On behalf of the European Union I am honoured to address on the forty-fourth session of the Commission on Population and Development.
The Candidate Countries Turkey, Croatia*, the former Yugoslav Republic of Macedonia*, Montenegro*, the Countries of the Stabilisation and Association Process and potential candidates Albania, Bosnia and Herzegovina, Serbia as well as Ukraine, the Republic of Moldova align themselves with this declaration.
The European Union welcomes Resolution 65/234 of the General Assembly in which the Assembly decided to extend the ICPD Programme of Action and the key actions for its further implementation beyond 2014, and remains fully committed to achieving the goals of the Programme of Action and the further implementation of its key actions for as well as those of the Beijing Platform of Action and the Copenhagen Action Plan.
The International Conference on Population Development held in Cairo in 1994 was a groundbreaking event. Placing human rights and the individuals and communities at the center of population and development issues represented a paradigm shift in development policy. The ICPD was historic in shifting the population debate away from a top down approach focused on human numbers to a bottom up approach focused on the right of women and men to decide freely on matters relating to their reproduction. As stated in the ICPD Programme of Action there is a the right for all couples and individuals to decide freely and responsibly the number, spacing and timing of their children and to have the information and means to do so, and that there is also a right for all couples and individuals to attain the highest standard of sexual and reproductive health and to make decisions concerning reproduction free of discrimination, coercion and violence.
The Cairo Conference and the implementation of its Programme of Action has helped us to better understand how not only States, but all components of society – women and men, young and old, urbans and rurals, governments, civil society and other actors must work together to reduce poverty and inequalities, and to promote sustainable development, human rights for all, gender equality and the empowerment of women.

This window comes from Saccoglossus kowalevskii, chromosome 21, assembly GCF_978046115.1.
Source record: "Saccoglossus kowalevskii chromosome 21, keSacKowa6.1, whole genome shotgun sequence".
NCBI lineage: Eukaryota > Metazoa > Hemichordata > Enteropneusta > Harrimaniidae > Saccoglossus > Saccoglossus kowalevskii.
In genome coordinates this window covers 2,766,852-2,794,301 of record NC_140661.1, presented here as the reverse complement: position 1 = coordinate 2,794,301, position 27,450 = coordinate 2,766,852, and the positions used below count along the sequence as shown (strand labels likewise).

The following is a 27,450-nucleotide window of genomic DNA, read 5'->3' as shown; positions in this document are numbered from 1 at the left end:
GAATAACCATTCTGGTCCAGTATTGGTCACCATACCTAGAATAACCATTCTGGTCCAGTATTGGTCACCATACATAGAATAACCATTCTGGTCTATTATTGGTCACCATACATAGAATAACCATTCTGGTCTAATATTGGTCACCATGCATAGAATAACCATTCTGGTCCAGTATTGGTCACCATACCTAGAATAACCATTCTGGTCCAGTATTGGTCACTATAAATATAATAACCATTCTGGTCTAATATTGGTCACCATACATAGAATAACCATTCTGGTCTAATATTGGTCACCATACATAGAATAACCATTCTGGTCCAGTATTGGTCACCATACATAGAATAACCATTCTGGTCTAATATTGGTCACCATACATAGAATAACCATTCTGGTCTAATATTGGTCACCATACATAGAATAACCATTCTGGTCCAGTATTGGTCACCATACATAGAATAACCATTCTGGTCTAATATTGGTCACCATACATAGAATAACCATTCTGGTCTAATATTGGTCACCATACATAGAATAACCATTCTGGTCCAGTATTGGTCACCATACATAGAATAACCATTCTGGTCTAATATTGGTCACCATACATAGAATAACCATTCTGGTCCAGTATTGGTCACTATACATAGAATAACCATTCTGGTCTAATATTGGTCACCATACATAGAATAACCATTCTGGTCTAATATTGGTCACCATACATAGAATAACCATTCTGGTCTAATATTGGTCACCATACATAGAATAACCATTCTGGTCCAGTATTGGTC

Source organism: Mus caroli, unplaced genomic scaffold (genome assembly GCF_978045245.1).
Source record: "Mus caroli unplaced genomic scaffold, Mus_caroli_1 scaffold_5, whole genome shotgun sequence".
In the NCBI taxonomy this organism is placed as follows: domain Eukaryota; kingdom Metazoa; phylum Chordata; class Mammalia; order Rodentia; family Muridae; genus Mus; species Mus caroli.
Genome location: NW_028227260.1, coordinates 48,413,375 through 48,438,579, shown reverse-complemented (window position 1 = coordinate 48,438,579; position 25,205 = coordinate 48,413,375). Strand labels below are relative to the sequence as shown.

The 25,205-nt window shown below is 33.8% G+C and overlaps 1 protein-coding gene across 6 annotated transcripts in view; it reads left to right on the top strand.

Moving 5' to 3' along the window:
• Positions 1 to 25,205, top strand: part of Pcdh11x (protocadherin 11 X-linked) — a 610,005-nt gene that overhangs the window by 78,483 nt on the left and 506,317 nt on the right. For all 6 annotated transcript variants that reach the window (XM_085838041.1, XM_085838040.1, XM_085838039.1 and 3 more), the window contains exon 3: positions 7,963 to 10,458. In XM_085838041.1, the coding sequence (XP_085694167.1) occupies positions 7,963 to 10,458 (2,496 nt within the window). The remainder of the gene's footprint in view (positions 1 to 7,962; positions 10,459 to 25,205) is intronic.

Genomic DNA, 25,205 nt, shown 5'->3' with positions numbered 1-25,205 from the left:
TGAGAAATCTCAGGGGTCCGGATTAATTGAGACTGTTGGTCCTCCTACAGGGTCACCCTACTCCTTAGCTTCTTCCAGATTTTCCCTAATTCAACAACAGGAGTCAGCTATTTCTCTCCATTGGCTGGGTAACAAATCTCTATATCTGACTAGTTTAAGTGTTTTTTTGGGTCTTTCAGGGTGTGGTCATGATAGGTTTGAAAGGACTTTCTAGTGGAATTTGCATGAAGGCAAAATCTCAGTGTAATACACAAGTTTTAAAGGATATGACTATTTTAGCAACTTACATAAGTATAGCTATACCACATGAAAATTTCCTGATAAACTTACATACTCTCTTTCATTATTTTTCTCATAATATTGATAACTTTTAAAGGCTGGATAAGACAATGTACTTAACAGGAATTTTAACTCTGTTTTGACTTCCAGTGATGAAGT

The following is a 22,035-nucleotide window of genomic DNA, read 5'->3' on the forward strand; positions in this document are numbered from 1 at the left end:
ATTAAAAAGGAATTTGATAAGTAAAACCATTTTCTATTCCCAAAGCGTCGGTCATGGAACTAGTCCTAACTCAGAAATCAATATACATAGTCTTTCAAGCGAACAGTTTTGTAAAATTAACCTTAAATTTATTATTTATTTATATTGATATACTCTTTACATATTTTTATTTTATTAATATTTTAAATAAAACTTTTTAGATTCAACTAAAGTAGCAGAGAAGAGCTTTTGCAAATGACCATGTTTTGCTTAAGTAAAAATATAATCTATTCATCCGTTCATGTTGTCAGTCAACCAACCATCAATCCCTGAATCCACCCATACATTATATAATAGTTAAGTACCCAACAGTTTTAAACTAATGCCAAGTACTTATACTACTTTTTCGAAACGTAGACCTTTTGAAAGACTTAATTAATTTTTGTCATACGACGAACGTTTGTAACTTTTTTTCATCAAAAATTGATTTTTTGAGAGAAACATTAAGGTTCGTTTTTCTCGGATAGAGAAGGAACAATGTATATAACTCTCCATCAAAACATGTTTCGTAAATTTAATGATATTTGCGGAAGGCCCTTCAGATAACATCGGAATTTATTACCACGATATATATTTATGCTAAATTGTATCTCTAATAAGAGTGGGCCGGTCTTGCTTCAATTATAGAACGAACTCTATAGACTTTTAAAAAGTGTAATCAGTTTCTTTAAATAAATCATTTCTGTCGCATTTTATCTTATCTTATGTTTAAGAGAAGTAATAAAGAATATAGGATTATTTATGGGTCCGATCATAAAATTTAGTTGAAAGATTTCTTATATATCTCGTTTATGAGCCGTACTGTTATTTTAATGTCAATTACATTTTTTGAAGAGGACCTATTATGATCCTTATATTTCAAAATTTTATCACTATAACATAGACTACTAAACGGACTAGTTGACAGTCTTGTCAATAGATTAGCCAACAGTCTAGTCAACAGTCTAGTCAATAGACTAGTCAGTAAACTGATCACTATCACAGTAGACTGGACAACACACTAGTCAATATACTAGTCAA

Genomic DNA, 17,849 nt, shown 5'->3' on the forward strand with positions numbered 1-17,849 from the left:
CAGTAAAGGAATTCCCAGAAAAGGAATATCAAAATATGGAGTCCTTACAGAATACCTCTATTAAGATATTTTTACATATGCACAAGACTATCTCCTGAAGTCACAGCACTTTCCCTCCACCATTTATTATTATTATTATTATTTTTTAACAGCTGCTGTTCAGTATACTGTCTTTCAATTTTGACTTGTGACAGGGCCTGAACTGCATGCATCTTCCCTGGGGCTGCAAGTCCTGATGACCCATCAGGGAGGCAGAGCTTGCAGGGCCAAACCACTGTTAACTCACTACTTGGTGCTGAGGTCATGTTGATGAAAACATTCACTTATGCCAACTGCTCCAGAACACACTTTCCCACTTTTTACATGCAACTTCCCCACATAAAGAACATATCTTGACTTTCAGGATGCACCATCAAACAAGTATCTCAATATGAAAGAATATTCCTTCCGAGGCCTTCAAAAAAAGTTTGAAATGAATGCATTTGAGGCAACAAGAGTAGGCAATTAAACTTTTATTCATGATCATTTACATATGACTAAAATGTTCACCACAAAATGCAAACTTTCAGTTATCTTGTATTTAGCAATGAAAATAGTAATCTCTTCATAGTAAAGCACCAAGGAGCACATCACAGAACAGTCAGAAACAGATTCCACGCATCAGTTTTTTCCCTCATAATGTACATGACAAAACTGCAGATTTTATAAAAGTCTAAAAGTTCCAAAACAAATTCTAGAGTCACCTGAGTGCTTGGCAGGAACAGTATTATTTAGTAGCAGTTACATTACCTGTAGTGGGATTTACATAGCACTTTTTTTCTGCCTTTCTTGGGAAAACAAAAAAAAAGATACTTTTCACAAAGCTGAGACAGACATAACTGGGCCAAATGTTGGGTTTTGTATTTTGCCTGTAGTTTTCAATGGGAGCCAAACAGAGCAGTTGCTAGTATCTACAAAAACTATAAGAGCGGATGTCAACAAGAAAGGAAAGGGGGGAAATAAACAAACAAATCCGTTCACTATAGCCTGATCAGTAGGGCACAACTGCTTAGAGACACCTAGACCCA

The European Union has consistently been a strong supporter of the implementation and full implementation of the goals of the ICPD Programme of Action and the key actions for its further implementation. Considerable progress has been made since the Cairo Conference 17 years ago. Fertility has declined markedly worldwide, and the rate of growth of the human population has slowed down. In the 17 years since Cairo, the strong link between reduced fertility and positive development outcomes, both at the individual and collective levels, has become ever more evident: where fertility diminishes, so does poverty, and vice-versa. We have seen the decline of maternal death and child mortality, while at the same time womens access to education, health care and employment has improved in many parts of the world. The recent establishment of UN Women signifies advancements in gender equality as well as a collective willingness to intensify efforts towards further progress not only internationally but also at country level. Moreover, research and improved data collection have broadened our knowledge, international and internal migration and urbanisation have received growing attention and partnerships with civil society and non-governmental organizations have improved. Important strides have also been made in combating HIV and AIDS, malaria and other diseases.